Finding the right group, however, can be a challenge. Given a captive audience, some will abuse the privilege. You may learn of a group focused on the right topic only to find that the conversation is dominated by unproductive harangues, or wanders too far afield. Sometimes you join but there's no one there, or ideas come flying so fast that it's hard to achieve anything close to a conversation. Perhaps you are limited to email access but the discussion you want is taking place only on the Web or within a newsgroup. (There are usually ways to get around such limitations, but it can take extra energy to conquer the obstacles.)
Since even in the best of situations the medium is not yet mature, many
people are working together to define norms and productive formats that
will help us realize its full potential. Even now, depending on their
interests and purpose math educators have a number of solid
Hosted by David Epstein at the University of Warwick, this mailing list is inhabited by high-level researchers and teachers involved in post-calculus mathematics. While the conversation does not always remain at the post-calculus level (few such unmoderated lists can hold tightly to their stated mission), the community is a serious one and discussions delve reasonably deeply into useful pedagogical and cognitive issues. Conversations can range over such diverse topics as teacher evaluation, developing rigor, using definitions effectively, and cultivating the logic of implication. Many participants resist the flight into abstraction and offer descriptions of actual practice, situating their comments in the context of specific mathematical investigations.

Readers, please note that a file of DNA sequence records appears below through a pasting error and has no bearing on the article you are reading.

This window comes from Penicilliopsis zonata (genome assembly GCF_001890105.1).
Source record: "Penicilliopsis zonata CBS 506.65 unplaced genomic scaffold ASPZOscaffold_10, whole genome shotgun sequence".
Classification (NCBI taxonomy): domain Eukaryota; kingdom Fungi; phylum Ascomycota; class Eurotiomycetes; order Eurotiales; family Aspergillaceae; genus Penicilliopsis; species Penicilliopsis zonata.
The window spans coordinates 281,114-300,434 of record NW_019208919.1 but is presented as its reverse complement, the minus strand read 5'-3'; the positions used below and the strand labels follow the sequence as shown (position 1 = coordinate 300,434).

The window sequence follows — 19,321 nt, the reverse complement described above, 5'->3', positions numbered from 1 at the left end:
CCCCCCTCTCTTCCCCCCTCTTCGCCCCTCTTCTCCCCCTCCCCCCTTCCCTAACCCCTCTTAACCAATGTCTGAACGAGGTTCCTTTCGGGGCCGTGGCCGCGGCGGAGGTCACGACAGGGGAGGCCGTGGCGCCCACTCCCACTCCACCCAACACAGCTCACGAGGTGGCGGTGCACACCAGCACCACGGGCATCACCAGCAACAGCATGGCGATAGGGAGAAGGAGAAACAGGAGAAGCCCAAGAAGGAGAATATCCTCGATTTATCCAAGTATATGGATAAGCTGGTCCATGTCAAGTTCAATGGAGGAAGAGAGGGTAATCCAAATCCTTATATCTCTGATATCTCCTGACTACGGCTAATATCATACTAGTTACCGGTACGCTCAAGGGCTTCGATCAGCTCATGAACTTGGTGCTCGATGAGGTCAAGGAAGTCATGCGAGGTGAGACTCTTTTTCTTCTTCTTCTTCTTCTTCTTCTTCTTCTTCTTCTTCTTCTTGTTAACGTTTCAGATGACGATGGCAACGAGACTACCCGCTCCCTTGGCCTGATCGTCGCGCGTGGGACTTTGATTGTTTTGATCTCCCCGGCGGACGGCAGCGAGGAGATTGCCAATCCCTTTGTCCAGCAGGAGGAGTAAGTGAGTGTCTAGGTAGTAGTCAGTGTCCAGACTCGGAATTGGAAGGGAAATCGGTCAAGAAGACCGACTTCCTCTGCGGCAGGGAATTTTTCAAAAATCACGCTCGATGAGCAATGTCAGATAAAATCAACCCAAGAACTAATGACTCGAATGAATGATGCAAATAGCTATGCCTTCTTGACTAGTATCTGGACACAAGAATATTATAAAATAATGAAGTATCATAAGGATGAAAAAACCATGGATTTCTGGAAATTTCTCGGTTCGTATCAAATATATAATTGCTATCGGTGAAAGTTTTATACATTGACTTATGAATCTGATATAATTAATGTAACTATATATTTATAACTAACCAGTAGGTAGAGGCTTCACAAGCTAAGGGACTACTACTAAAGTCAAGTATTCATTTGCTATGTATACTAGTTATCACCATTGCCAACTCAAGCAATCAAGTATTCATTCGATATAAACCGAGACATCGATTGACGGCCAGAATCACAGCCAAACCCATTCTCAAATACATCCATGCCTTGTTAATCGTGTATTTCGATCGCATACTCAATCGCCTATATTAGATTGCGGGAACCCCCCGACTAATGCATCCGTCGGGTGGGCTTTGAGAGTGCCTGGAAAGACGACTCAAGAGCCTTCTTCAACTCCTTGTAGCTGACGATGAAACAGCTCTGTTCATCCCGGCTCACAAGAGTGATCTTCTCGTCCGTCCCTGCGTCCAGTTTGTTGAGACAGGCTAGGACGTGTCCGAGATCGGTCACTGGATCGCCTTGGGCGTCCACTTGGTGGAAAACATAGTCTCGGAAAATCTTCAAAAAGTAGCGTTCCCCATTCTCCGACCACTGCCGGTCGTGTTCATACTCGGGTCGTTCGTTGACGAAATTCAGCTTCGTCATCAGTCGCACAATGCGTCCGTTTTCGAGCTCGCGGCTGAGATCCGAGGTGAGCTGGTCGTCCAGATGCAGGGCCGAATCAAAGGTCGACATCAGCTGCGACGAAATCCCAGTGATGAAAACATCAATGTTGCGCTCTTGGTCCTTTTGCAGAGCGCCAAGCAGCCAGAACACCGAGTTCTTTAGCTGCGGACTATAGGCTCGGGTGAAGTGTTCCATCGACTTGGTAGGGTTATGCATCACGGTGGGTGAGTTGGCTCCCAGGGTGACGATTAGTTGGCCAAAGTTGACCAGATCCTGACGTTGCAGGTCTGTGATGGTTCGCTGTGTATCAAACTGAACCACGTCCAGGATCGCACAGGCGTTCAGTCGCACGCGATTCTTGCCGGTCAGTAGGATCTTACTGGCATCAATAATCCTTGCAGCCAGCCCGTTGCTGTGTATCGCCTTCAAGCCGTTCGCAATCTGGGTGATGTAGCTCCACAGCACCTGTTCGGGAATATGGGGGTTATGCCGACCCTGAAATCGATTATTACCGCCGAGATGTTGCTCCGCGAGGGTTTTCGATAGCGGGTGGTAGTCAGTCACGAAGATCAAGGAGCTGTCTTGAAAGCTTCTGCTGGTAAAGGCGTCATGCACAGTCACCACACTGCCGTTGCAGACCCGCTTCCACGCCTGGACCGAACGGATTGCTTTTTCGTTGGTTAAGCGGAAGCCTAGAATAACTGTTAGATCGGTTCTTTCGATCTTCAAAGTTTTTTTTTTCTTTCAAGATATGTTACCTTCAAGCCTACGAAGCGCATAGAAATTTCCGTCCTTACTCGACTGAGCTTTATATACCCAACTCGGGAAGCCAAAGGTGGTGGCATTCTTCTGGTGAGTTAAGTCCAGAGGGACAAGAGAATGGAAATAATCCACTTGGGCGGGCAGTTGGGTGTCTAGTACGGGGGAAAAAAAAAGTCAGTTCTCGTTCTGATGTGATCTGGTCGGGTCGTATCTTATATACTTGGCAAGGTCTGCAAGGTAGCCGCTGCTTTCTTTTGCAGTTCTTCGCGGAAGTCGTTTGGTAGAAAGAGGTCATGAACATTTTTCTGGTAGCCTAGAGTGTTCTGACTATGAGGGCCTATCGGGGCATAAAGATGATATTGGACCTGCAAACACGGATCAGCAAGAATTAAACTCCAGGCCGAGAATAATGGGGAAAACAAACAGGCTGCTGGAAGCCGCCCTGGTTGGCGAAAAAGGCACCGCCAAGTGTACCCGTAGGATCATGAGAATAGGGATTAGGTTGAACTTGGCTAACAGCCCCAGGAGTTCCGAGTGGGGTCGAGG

A moderately active list, mathedu usually generates 6-9 messages per day on one or two topics. Participants join the list by sending an email message to email@example.com with the command "subscribe mathedu <your email address>" in the body of the message. (When you type a subscribe command, do not include the quotes or the angle brackets. Note also that the automated subscription process ignores the Subject line.)There are several other good lists that address math education, although their focus is not exclusively undergraduate level mathematics.
This list focused on pedagogy and policy is hosted by The Association of Mathematics Teacher Educators through the University of Wisconsin-Milwaukee. A representative sample of topics might include assessment, collaborative learning, doctoral programs in math education, Standards and textbooks, elementary course requirements, and announcements of available positions.
A modest level of activity (4-6 messages per day) makes participation quite manageable. You may subscribe to this list by sending a message to firstname.lastname@example.org with the command " subscribe amte Firstname Lastname".